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the incarnation changes non-believers

GK Chesterton wrote that even those who don’t believe in the Incarnation are changed for having heard it. Christians celebrate this transformative revelation from Christmas Day through Epiphany, Jan. 6th. If you have taken in the story of the baby who is God, you simply are not the same person you were before.

Adapted from an opinion piece by Bishop Barron, Catholic Diocese of Winona-Rochester, MN; founder of Word on Fire.

First, your understanding of God is revolutionized. The God who can become a creature without ceasing to be God and without compromising the integrity of humanity stands in a noncompetitive relationship with the world.

The God of the Incarnation, though certainly distinct from the world, is the non-contrastively other. He isn’t competing with people. To shift the metaphor, He’s the author, responsible for every character in the story, yet never jostling for position among them.

This means that the closer God gets to a creature, the more beautiful and radiant that creature can become. Christians insists that nothing of the humanity of Jesus has to give way in the presence of His divinity. His humanity is lifted up, perfected and splendid: Christ is fully divine and fully human.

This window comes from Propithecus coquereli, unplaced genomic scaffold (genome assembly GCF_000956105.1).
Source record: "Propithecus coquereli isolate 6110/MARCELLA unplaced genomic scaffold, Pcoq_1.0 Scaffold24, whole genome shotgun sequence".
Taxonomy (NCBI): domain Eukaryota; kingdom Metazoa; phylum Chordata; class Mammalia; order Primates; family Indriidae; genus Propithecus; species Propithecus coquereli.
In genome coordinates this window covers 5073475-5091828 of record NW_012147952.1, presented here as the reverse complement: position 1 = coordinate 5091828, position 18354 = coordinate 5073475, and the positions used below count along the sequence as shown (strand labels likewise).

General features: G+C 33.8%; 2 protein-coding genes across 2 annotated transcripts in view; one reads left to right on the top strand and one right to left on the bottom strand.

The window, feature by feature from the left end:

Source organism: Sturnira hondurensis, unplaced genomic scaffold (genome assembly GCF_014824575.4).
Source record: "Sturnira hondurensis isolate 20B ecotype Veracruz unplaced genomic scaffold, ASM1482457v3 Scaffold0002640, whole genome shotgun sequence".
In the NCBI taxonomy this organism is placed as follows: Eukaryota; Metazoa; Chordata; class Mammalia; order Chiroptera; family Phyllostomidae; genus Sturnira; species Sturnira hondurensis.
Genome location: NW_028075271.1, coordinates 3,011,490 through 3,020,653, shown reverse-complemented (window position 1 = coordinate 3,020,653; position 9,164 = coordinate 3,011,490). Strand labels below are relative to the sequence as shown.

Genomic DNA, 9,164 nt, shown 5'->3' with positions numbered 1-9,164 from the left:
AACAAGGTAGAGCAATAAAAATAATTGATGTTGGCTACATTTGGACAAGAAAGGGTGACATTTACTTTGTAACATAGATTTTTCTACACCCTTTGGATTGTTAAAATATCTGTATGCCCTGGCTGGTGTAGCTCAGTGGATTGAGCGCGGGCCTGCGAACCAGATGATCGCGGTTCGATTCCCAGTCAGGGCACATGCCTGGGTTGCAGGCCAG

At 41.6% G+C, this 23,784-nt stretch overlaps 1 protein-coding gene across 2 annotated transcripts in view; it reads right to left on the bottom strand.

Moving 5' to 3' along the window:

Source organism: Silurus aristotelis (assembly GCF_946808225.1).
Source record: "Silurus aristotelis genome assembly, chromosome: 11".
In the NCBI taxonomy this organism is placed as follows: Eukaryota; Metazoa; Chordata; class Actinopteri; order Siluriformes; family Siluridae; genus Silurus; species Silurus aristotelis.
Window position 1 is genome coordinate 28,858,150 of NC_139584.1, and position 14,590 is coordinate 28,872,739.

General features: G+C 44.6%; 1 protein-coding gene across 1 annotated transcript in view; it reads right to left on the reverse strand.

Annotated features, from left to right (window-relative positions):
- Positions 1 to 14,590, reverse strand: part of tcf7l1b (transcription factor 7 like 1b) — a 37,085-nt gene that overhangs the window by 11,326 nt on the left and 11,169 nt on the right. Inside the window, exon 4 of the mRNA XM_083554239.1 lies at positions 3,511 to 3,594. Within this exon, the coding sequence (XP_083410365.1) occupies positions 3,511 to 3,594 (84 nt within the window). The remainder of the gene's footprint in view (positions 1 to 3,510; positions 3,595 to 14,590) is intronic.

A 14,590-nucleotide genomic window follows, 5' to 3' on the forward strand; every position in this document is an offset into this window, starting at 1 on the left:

The noncompetitive transcendence of God advances the claim that God is love. To love is to will the good of the other. It is to be free of the egotism. It is truly to want what will benefit someone else. The God who has nothing to gain from the universe He created—who competes with nothing He has created can only desire its good.

The unnerving doctrine of the Incarnation also tells us a great deal about ourselves.

If God has stooped so low as to join humanity, then humans must have a purpose and destiny infinitely beyond anything proposed by humanism. In the light of Christmas, we see that the goal of human life isn’t simply to be ethically upright, politically powerful, aesthetically accomplished or autonomous. The goal of life is to partner with God.

This looks like love, since when we will the good of the other we partner in the divine nature.

At Epiphany, Christians remember the journey of the Magi to Bethlehem. The
magoi—magicians, astrologers, astronomers—sought knowledge in the stars and planets, but their deeper quest was for signs of the divine purpose. They were convinced that God would reveal something of His will through portents in the heavens.

The Magi represent all who have hungered and thirsted for meaning and purpose. The mysterious star led them to a surprising place: to Bethlehem where a child lay in a manger; where they found God stooping low to lift us up.

The apostle Matthew wrote that a dream warned the Magi to return home by another route. Of course they did, for as Archbishop Fulton Sheen observed: “No one who ever meets Christ with a good will returns the same way as he came.”

Blessed New Year,
Dan Nygaard